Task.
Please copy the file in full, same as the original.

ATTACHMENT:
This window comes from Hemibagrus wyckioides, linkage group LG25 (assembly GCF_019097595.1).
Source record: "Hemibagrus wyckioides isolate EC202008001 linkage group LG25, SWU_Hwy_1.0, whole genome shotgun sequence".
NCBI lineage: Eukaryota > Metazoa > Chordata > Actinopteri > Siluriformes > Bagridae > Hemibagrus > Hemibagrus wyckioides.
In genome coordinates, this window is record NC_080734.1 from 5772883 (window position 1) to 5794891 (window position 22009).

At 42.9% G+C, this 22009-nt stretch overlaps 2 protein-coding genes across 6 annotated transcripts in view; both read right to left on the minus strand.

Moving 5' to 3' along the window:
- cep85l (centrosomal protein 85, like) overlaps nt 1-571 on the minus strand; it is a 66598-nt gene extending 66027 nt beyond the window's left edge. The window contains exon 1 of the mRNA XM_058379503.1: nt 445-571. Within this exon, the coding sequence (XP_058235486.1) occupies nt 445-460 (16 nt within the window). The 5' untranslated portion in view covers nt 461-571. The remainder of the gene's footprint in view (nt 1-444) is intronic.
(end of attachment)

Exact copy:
This window comes from Hemibagrus wyckioides, linkage group LG25 (assembly GCF_019097595.1).
Source record: "Hemibagrus wyckioides isolate EC202008001 linkage group LG25, SWU_Hwy_1.0, whole genome shotgun sequence".
NCBI lineage: Eukaryota > Metazoa > Chordata > Actinopteri > Siluriformes > Bagridae > Hemibagrus > Hemibagrus wyckioides.
In genome coordinates, this window is record NC_080734.1 from 5772883 (window position 1) to 5794891 (window position 22009).

At 42.9% G+C, this 22009-nt stretch overlaps 2 protein-coding genes across 6 annotated transcripts in view; both read right to left on the minus strand.

Moving 5' to 3' along the window:
- cep85l (centrosomal protein 85, like) overlaps nt 1-571 on the minus strand; it is a 66598-nt gene extending 66027 nt beyond the window's left edge. The window contains exon 1 of the mRNA XM_058379503.1: nt 445-571. Within this exon, the coding sequence (XP_058235486.1) occupies nt 445-460 (16 nt within the window). The 5' untranslated portion in view covers nt 461-571. The remainder of the gene's footprint in view (nt 1-444) is intronic.